AN explorer who conquered the Antarctic by foot and became renowned for his contribution to science on the other side of the world has finally been recognised in his home village.
Trevor Hatherton was born in Sharlston in 1924 and attended Lee Brigg Primary School and Normanton Grammar School.
His passion for discovery led him to emigrate to New Zealand, where he was awarded the first National Research Scholarship for an oversees scientist.
He also received an OBE and the Polar Medal for his contribution to Antarctic science and even had a glacier named after him before he died in 1992.
But up until now, his name had been fairly unknown in Wakefield.
Last year his cousin Richard Burrough discovered his ancestor when tracing his family tree and called for him to be recognised in the area he grew up.
And this week the Wakefield Civic Society revealed a blue plaque, which will go up on Long Row in New Sharlston - the street where he lived with his parents before moving to Station Road in Altofts.
Mr Hatherton’s family were in the city this week to honour him, including his daughter Kate Carnaby from New Zealand.
She said: “My father was a Yorkshireman at heart and kept that dry wit.
“He would have been really humbled to be remembered in this way and for people to know what he had done.
“His father and grandfather were miners, but he was fascinated by the Antarctic and wanted to be closer to it and I think that is why he moved to New Zealand.”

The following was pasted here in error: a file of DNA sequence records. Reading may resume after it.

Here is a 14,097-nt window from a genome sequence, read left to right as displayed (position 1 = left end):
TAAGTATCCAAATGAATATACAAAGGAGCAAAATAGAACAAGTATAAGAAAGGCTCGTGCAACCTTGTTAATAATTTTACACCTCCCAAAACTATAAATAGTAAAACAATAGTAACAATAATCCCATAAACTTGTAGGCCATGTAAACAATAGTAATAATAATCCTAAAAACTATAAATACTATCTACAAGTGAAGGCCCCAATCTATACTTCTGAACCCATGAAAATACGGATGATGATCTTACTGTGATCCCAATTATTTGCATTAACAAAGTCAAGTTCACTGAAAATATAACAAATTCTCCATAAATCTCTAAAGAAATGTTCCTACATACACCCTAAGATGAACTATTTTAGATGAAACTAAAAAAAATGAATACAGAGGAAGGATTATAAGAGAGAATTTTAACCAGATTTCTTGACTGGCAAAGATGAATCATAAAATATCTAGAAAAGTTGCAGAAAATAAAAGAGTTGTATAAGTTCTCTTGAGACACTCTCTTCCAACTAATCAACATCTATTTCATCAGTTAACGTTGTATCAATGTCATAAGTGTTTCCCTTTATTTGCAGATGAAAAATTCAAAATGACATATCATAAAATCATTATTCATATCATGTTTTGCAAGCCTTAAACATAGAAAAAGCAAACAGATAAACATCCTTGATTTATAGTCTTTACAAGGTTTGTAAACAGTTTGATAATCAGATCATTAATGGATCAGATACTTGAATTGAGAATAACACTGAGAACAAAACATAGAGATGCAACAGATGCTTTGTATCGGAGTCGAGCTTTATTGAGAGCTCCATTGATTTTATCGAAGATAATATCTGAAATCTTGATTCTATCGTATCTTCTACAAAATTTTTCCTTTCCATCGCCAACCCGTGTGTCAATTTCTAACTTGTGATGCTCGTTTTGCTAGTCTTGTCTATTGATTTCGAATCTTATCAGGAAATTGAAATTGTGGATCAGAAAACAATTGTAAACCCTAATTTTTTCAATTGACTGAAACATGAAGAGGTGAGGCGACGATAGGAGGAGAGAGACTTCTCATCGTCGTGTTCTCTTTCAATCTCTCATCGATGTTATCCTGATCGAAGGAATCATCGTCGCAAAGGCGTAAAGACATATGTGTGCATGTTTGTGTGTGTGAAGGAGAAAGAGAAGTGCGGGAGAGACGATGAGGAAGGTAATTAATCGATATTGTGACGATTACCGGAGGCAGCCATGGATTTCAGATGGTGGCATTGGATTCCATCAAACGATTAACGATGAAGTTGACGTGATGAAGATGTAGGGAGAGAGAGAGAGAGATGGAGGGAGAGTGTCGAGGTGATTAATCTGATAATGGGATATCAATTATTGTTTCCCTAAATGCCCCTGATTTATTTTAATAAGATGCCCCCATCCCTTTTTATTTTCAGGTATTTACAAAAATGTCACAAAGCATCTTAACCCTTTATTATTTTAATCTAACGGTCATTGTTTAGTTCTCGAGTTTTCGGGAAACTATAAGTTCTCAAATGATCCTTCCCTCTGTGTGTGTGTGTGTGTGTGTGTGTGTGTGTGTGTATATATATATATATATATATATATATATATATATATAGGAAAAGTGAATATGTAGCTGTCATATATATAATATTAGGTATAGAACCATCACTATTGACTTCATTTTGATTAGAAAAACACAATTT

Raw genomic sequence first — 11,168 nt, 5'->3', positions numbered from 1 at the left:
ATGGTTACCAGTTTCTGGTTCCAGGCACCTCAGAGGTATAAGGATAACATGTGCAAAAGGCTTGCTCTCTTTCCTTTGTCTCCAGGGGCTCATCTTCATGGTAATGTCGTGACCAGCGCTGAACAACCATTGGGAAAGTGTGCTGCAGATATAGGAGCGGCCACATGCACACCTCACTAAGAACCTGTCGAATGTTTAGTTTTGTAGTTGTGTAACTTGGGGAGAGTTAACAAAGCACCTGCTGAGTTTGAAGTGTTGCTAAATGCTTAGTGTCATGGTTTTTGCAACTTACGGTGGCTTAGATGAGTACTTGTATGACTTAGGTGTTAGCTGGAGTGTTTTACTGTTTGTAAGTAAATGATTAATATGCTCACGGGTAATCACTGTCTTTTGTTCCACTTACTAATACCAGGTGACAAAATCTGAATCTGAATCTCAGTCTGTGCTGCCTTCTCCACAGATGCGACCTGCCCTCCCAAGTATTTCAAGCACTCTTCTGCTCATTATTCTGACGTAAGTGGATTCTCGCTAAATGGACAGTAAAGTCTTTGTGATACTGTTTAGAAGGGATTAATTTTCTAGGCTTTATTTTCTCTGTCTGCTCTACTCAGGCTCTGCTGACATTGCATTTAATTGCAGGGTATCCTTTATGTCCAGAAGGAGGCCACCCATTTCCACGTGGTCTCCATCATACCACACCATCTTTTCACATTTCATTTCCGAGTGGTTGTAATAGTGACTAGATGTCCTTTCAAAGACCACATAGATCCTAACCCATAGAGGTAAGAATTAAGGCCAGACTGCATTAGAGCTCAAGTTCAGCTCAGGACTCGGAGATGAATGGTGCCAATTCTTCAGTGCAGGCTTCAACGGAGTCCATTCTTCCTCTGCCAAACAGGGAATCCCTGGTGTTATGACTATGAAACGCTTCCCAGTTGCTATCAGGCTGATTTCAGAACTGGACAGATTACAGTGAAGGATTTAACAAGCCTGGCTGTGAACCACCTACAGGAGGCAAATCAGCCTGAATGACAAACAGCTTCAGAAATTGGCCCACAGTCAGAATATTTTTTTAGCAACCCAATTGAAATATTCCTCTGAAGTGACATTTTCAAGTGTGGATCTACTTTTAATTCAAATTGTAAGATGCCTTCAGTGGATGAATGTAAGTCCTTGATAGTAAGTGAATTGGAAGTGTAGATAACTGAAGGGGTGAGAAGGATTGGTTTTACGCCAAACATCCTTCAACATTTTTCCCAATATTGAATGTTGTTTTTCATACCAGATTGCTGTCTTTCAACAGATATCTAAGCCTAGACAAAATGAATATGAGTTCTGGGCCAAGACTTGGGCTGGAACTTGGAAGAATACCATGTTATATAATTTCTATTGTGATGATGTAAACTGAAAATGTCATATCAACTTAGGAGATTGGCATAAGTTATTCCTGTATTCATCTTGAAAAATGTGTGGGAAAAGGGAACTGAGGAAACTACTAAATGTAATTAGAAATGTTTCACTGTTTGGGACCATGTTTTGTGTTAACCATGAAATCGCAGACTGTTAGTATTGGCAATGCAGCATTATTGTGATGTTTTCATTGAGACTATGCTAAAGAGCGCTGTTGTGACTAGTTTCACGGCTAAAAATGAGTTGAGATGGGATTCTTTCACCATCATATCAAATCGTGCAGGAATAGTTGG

Mrs Carnaby was joined by her husband Garth, who is president of the Royal Society of New Zealand.
Mr Hatherton was president of the society from 1985 to 1989 and is still highly regarded.
The plaque was the civic society’s 33rd to be unveiled as it hopes to reach 50 plaques by its 50th anniversary in 2014.
Mr Burrough’s grandfather Charles Burrough and Mr Hatherton’s mum Evelyn Burrough were siblings and grew up in Sharlston.
He said: “I am extremely pleased that Trevor has now received recognition for his roll in world science and his exploration of Antarctica.
“The work of the Wakefield Express allowed me to heighten Trevor’s profile and I am sure it played a major part in gaining the fitting award of the first blue plaque in Sharlston.”
Mr Hatherton first went to Antarctica in 1955 by walking over the sea ice of McMurdo Sound to select a site for New Zealand’s Scott Base, named after the famed explorer Captain Robert Falcon Scott.
As chief scientist he headed a team which worked with other countries to find out more about the frozen landscape.
In 1989 a refurbished physical laboratory at Scott Base was renamed the Hatherton Geomagnetic Laboratory in his honour.